A column by Len Johnson – Runner’s Tribe

Australia’s most famous open-water yacht contest is the annual Sydney to Hobart race.

Most years in these modern times, line honours are taken out by a sleek Maxi (length greater than 21m) boat crammed full of the latest technology. The fastest of these usually gets to Hobart, over 1100km south, not long after the slowest in the field have cleared the start at Sydney Harbour.

Every few years, however, stormy weather appears which, like the rain from heaven, batters the just and the unjust alike. Sails are ripped, masts snapped, smooth hulls pounded and smashed. The race becomes a matter of survival.

So it was with marathons on opposite sides of the world last week, when we were reminded once again what a decisive factor weather can be in the 42.195km event.

On the Gold Coast at the Commonwealth Games it was too much of a good thing; in Boston, on the US east coast the following day, too much of a bad thing. In both cases, performers and performances took a pounding.

Even well into a southern hemisphere autumn, heat and humidity were always a threat on the Gold Coast. With the able-bodied events commencing at 7:20am (women) and 8:15 (men), it was hoped the impact would be mitigated as much as possible. But the weather gods, as they so often do, saved the clearest and warmest early morning weather for the longest race on the program (second clearest and warmest was for the 20km walks the previous Sunday).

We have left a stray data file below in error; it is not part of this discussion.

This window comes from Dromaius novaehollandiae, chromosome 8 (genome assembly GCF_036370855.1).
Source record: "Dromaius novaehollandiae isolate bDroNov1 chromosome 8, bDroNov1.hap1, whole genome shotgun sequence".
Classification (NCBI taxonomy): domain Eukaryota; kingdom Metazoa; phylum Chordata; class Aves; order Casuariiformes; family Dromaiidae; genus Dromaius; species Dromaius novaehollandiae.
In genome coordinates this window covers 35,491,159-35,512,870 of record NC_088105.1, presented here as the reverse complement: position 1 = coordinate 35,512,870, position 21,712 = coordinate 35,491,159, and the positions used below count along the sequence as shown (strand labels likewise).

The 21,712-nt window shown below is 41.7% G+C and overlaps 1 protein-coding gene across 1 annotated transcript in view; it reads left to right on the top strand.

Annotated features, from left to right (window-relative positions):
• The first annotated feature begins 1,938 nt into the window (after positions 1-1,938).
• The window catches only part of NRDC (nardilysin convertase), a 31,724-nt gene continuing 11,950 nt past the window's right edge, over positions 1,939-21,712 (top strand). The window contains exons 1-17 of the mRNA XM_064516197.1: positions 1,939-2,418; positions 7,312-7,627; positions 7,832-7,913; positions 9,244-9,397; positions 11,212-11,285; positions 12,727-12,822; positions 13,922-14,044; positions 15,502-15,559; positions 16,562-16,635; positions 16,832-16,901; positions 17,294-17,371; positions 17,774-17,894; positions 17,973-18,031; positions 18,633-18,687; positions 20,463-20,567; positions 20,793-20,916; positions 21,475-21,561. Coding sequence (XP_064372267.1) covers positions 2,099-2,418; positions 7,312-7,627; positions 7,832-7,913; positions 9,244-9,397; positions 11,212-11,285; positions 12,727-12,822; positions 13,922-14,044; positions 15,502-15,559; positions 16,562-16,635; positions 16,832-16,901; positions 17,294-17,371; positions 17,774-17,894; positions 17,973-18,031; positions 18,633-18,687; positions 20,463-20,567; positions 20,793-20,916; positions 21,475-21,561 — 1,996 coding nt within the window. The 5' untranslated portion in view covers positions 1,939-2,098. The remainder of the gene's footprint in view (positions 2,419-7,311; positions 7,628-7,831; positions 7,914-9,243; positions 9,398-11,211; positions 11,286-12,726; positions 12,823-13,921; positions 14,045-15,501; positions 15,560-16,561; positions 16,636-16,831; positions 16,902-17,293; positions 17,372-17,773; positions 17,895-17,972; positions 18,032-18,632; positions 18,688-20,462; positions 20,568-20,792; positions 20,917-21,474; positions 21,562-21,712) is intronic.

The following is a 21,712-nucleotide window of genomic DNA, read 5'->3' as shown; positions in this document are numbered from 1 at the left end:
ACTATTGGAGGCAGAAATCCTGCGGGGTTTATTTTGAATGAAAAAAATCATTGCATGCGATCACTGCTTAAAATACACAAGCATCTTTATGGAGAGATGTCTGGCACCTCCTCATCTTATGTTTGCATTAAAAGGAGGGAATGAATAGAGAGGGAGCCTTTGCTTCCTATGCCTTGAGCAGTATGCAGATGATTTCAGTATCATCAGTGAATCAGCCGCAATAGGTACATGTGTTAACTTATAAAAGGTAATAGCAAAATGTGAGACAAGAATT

No clouds, hot sun, limited shade, the usual slow-to-fast pace of a championship – all converged onto Callum Hawkins in the final kilometres. Hawkins, the favourite following his fourth place at last year’s world championships, was well over two minutes ahead when he got the staggers approaching 40km. He fell once, got up again, staggered along at a surprisingly good pace for another 400-500 metres, then fell again.

Coincidentally, Hawkins fell across the line marking 40km where his final completed 5km split was recorded. His lead at that point was 2:03. Despite his problems, he had run 35 to 40km faster than anyone else in the race.

Michael Shelley, a Gold Coast local, was the beneficiary, coming from a distant second to retain his Commonwealth title in 2:16:46, over five-and-a-half minutes slower than he had run in cool and damp Glasgow four years earlier.

Like most other finishers, Shelley was almost out on his feet at the line. It had been a matter of holding on for him, he said. Even the sense of approaching the finish had not helped the runners: first (Hawkins), third (Lesotho’s Tsepo Mathibelle) and sixth (Tanzania’s Saidi Juma Makula) at 35km had all failed to finish.

The women’s race was little different, though there was less shuffling around in the closing stages and no dramatic collapse. All three medallists finished looking like they could scarcely run another step.

Boston was the other extreme. Dark clouds, heavy rain pelting down, cold winds, freezing temperatures. Pretty well every elite runner wore multiple layers; many ran in rain slicks.